At El Verde, the team recovered data from a logger that was monitoring a canopy trimming experiment. Estrada explained that the experiment’s purpose was to mimic hurricane damage. Hurricanes Irma and Maria, however, had effectively trimmed the canopy of the control plots as well.
Day six was a long drive to the south side of the island and Guayama Research Area. The crew tipped the 30-foot climb-up tower towards the ground and leaned it against Estrada’s truck to proceed with repairs.
Guayama proved to be Bower’s favorite site despite the three to four hour trip. Unlike the rainforest in El Yunque, Guayama and the surrounding region sits in a rain shadow. The mountains were more arid and the vegetation alternated between grass, scrub, and forest. Butterflies were plentiful and they fluttered rapidly between flowers.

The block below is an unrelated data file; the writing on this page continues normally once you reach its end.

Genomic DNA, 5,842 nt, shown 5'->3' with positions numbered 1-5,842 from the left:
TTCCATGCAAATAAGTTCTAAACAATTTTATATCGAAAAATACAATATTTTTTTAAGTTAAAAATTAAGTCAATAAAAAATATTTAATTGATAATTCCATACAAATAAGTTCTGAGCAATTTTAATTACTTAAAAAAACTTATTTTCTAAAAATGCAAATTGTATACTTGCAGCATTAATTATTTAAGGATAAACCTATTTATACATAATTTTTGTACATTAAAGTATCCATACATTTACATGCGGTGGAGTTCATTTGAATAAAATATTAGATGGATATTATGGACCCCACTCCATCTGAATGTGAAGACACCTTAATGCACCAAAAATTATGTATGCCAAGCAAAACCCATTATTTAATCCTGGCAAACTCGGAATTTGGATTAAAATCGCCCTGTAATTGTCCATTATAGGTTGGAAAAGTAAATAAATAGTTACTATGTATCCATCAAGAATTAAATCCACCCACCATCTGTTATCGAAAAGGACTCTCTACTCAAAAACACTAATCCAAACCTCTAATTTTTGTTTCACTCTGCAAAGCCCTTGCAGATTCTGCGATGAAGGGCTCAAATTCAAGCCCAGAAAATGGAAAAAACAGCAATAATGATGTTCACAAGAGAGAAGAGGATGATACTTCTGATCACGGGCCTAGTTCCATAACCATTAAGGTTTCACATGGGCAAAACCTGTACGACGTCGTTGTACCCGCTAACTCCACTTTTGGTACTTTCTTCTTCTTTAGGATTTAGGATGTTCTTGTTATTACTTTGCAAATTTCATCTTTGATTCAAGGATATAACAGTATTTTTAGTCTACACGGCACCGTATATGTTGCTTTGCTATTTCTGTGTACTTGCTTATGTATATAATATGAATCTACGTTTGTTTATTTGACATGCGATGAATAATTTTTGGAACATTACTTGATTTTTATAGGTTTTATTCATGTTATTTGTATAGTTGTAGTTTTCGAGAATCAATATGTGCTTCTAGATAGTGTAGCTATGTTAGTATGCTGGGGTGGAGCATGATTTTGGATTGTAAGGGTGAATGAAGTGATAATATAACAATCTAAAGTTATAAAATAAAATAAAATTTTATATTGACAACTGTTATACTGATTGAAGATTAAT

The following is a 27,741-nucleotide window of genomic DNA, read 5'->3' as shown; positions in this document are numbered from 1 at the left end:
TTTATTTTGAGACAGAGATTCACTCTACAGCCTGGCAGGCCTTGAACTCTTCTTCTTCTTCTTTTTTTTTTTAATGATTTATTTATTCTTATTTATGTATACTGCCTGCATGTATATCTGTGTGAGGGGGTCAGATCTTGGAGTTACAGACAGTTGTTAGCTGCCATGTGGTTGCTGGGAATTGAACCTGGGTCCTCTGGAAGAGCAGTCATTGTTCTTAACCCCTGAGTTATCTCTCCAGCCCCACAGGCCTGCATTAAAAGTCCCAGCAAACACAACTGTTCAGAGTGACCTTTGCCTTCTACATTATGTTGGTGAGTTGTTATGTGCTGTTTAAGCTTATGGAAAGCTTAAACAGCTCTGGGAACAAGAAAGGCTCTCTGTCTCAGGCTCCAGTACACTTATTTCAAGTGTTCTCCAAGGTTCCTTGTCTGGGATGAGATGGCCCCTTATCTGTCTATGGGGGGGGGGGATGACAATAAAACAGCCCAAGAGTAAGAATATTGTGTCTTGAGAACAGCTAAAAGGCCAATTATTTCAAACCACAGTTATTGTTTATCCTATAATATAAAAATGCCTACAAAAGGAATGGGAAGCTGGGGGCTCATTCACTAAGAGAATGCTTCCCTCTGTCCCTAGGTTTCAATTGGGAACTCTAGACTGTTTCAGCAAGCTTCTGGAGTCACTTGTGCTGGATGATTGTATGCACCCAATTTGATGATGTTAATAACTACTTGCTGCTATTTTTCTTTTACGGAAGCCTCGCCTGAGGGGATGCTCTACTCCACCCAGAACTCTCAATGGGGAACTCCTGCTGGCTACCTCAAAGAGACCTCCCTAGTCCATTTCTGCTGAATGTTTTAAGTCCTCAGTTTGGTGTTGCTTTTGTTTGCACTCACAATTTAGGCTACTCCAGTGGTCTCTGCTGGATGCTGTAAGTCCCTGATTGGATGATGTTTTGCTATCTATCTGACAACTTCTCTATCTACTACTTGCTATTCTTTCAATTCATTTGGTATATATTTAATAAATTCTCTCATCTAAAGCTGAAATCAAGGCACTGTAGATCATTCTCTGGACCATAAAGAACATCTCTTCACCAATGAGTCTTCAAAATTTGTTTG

The team visited Guayama two more times for work days seven and eight. During those days on top of a mountain ridge, they encountered the most obvious hurricane damage inflicted on a station so far. Previous sites had lost sensors, loggers, and enclosures, but the Guayama ridge site had a warped, broken 30-foot climb-up tower. The team worked to remove overgrown vegetation, replace the twisted section, and re-wire the datalogger.
Sobek and Bower completed their tour of duty on the ninth day by finishing a few odds and ends around Sabana.
All told, the two technicians feel they accomplished what they set out to do and hope they represented Coweeta well in the endeavor. They salute the resilience of the Puerto Ricans and the generosity and optimism of their teammates.